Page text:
The final regulations clarify that a transaction between parties is disregarded for purposes of Section 59A when determining the gross receipts and base erosion percentage of an aggregate group if both parties were members of the aggregate group at the time of the transaction, without regard to whether the parties were members of the aggregate group on the last day of the taxpayer’s taxable year.[2]

When determining the base erosion percentage of an aggregate group, the final regulations exclude the base erosion tax benefits and deductions attributable to the taxable year of a member of the aggregate group that begins before 1 January 2018.[3]

Definition of a base erosion payment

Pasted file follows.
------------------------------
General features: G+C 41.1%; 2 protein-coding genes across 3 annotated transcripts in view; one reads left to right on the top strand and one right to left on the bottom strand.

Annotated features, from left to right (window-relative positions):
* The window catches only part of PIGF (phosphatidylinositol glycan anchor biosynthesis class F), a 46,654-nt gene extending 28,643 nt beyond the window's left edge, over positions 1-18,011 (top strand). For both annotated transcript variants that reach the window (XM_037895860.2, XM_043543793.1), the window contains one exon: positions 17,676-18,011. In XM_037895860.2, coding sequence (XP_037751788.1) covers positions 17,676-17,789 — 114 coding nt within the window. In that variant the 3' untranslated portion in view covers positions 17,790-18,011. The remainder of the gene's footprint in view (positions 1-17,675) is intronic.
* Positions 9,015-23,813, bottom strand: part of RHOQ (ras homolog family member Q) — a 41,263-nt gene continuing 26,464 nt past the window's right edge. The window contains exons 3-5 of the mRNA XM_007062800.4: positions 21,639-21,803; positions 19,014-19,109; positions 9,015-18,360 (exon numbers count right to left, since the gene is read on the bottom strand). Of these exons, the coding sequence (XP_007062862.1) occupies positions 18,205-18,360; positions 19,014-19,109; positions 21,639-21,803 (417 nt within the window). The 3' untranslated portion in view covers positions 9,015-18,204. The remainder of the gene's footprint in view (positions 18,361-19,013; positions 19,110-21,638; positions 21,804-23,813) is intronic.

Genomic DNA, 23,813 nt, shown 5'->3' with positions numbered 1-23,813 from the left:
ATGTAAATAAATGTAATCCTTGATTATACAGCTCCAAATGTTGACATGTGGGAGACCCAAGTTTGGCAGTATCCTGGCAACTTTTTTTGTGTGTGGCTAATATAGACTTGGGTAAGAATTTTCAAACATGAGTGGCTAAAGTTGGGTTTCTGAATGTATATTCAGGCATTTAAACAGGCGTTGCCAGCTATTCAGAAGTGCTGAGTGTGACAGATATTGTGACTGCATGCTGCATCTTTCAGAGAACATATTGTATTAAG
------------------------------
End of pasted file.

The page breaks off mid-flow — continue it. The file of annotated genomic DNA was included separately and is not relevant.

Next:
The final regulations clarify the definition of a base erosion payment in §1.59A-3(b)(1)(i) and (b)(2)(ix) to provide that a loss realised from the form of consideration provided to the foreign related party is not itself a base erosion payment. To the extent that a transfer of built-in-loss property results in a deductible payment to a foreign related party that is a base erosion payment, the final regulations clarify that the amount of the base erosion payment is limited to the fair market value of that property.